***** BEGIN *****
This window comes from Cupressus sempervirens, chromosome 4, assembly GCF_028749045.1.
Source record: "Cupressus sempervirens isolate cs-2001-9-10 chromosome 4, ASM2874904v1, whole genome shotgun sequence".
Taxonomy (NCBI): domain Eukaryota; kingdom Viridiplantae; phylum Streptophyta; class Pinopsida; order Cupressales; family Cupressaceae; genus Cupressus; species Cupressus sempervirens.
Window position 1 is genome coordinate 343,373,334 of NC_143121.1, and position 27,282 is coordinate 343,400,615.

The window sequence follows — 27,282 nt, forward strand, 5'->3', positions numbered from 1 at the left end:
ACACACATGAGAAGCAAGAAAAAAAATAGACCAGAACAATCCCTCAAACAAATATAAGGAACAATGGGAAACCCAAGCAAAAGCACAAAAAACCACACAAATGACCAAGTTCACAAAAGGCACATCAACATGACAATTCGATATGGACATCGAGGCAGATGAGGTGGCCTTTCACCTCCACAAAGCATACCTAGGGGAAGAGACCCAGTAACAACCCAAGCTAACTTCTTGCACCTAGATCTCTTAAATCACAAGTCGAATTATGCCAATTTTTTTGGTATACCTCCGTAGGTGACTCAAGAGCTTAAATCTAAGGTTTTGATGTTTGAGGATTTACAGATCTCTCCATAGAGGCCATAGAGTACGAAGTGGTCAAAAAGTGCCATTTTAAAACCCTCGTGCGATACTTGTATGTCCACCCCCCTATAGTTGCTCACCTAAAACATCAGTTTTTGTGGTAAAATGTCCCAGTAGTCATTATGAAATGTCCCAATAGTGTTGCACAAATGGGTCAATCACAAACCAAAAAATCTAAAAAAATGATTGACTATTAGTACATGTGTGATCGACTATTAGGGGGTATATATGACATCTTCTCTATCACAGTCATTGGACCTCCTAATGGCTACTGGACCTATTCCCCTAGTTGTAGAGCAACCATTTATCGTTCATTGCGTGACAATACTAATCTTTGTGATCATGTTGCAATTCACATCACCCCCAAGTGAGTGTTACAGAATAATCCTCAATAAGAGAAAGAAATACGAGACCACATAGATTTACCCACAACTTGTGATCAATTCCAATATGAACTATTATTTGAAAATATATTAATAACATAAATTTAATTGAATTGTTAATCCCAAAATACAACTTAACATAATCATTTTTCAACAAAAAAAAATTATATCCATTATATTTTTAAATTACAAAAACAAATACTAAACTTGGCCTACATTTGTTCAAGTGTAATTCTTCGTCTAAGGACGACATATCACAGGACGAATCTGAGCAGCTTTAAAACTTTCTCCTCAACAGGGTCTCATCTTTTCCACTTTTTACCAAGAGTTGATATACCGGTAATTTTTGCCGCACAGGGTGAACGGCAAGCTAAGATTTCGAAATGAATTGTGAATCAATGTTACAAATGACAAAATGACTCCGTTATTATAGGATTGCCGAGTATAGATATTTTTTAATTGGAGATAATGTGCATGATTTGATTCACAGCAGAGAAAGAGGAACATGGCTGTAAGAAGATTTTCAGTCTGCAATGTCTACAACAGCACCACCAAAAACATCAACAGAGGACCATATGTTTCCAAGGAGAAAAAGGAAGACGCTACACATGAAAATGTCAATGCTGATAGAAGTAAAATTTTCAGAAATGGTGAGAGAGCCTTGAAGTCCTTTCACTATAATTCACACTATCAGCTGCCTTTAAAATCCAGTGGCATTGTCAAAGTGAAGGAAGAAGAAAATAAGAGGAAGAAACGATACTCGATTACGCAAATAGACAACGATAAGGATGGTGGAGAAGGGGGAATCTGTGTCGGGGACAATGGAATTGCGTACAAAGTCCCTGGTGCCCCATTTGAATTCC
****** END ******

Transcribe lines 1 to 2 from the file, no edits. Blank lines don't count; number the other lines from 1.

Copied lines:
This window comes from Cupressus sempervirens, chromosome 4, assembly GCF_028749045.1.
Source record: "Cupressus sempervirens isolate cs-2001-9-10 chromosome 4, ASM2874904v1, whole genome shotgun sequence".